Science Has Proven That You Can’t Depend On Caffeine To Make Up For Lost Sleep

Caffeine Sleep Deprivation Study

Between the proliferation of campus coffee shops, flavored energy drinks, or even just a 5-hour energy shot, caffeine has a natural place in every medical student’s heart.

Though widely popular, it is probably not the best idea to dose up on caffeine in order to stay up all night and cram for a big exam. What is common sense to many is now backed up by science, thanks to a new study recently presented in Denver at this year’s SLEEP 2016 conference.

The study aimed to test whether the drug caffeine actually helps sleepy people function in the absence of sleep. Researchers recruited 48 volunteers to participate in this experiment, during which they were only allowed to remain in their beds for five hours per night, for five nights. Each day participants were given two 200 milligram doses of either caffeine or a placebo, while being subjected throughout the day to a series of cognitive tasks.

Researchers relied upon the Stanford Sleepiness Scale and the Maintenance of Wakefulness Test in order to test the “sleepiness” of each participant.  

Those who received caffeine were more awake, alert and capable during the first two days of the experiment compared to the placebo group, but by day three, the benefits of caffeine had completely disappeared.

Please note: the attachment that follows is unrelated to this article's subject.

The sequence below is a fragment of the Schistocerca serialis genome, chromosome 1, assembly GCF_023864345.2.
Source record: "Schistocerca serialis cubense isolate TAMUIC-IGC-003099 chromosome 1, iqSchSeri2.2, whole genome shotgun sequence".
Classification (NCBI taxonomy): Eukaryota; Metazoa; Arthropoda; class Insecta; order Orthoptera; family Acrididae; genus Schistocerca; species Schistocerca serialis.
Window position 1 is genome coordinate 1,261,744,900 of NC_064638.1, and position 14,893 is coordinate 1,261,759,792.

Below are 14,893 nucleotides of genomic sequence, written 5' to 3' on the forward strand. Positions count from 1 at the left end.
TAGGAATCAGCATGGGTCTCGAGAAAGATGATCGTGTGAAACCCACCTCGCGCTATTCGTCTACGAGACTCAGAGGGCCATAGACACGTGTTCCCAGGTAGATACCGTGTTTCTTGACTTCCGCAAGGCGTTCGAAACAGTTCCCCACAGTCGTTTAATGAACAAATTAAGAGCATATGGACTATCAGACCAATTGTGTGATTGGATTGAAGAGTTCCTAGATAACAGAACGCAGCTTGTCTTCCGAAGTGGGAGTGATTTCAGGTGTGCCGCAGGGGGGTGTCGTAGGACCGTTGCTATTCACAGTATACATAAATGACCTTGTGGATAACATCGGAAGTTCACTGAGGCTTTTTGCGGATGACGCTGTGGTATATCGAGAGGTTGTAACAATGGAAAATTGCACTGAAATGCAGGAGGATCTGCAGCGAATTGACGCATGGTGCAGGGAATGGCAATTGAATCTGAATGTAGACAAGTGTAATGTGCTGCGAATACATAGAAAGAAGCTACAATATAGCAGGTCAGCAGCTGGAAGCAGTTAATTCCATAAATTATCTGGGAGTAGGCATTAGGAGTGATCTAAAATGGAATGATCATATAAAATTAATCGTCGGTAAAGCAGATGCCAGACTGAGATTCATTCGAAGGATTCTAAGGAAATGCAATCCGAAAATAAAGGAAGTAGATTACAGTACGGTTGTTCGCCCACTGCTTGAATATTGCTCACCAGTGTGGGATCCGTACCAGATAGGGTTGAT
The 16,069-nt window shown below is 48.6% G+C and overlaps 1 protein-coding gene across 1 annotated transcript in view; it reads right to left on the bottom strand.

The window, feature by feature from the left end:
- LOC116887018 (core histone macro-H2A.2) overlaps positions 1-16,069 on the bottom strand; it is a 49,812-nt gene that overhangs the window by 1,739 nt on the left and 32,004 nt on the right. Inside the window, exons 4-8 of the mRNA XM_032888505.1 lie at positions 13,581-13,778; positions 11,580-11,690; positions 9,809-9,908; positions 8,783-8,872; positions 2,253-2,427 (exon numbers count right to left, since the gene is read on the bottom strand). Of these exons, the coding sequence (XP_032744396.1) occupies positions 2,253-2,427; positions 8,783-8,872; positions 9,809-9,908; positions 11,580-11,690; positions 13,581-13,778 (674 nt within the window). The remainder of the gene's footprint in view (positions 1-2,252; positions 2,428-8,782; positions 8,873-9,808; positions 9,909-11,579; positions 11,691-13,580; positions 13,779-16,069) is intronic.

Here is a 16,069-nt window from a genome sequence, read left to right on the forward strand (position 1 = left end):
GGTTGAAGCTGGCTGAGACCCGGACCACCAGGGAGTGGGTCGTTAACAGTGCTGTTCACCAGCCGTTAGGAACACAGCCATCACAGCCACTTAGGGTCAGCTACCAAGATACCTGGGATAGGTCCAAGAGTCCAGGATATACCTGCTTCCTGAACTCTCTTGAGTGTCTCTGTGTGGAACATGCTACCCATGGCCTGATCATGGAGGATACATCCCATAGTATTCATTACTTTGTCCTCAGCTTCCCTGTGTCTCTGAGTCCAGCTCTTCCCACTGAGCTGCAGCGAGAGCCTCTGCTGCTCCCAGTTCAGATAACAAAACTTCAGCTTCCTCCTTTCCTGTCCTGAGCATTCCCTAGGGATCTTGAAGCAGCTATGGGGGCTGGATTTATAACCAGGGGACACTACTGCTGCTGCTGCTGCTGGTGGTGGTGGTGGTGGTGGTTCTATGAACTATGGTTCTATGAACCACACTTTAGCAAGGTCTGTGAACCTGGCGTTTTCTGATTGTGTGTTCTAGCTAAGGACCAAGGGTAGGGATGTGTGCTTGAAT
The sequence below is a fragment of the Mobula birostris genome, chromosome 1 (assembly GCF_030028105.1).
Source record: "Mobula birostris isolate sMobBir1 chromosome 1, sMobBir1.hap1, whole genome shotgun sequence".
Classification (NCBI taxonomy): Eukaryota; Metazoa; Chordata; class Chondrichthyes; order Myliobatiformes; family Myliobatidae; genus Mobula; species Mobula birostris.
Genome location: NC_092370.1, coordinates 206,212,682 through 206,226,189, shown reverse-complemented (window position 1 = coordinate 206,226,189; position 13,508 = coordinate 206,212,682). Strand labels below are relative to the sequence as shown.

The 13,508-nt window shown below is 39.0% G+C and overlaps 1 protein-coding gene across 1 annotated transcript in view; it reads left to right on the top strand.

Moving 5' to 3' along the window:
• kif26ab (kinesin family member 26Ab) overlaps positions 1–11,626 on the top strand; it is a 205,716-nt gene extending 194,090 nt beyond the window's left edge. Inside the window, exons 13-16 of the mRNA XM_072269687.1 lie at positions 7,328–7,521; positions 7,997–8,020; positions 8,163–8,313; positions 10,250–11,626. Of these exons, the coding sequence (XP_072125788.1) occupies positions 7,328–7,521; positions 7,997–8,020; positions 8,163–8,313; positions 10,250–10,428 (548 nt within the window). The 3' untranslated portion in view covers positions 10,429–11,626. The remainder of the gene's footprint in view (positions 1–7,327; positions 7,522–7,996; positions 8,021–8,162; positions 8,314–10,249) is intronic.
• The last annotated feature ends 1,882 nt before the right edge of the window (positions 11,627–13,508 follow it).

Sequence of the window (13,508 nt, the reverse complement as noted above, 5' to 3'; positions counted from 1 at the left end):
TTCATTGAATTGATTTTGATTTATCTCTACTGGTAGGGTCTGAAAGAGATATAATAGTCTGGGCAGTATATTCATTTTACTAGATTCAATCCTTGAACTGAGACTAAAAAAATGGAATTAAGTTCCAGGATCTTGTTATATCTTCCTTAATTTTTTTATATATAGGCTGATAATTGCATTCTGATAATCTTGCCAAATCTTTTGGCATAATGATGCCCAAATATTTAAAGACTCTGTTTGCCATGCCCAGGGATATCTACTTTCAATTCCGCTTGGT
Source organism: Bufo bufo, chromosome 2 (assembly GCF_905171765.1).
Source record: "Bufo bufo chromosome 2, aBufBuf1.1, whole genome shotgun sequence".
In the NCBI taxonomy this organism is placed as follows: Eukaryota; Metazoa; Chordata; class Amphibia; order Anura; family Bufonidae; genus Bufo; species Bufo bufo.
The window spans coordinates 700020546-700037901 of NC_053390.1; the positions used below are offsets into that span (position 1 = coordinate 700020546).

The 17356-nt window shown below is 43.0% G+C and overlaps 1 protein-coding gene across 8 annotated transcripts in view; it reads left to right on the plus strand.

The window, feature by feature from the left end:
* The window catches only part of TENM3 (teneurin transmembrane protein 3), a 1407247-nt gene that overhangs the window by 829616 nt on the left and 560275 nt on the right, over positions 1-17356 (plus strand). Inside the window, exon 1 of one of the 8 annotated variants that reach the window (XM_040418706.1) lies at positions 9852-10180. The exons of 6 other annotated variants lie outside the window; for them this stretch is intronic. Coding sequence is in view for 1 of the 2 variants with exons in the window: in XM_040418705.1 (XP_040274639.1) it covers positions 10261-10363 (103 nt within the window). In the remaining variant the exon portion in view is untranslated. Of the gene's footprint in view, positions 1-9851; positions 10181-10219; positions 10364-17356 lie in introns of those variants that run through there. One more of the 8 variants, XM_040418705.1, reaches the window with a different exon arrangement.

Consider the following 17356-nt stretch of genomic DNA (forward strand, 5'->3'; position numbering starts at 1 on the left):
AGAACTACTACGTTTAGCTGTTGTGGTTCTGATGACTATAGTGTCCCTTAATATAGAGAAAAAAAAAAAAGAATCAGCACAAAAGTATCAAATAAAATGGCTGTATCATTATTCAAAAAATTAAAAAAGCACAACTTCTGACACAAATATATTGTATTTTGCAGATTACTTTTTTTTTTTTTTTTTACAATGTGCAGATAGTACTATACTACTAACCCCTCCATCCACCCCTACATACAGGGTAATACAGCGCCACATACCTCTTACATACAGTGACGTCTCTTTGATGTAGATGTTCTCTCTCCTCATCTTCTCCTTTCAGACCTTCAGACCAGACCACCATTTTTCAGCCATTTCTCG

Researchers found that at a certain threshold, even when participants continued to receive caffeine, there were no improvements in performance.

The team of researchers were led by Tracy Jill Doty, explained the importance of these results:

“These results are important, because caffeine is a stimulant widely used to counteract performance decline following periods of restricted sleep. The data from this study suggests that the same effective daily dose of caffeine is not sufficient to prevent performance decline over multiple days of restricted sleep.” noted Doty.

During the first two days of sleep deprivation, researchers saw that caffeine not only impacted cognitive performance, but also appeared to make users happier following the first two night of limited sleep. But by day three, the effects vanished due to lack of adequate sleep amounts. Furthermore, caffeine users were actually more irritable and agitated than the placebo group.

So it is safe to conclude that preparing to study long before a big exam is the healthiest and most effective means for sound studying. Don’t put it off until two days beforehand.

Joseph Bryant
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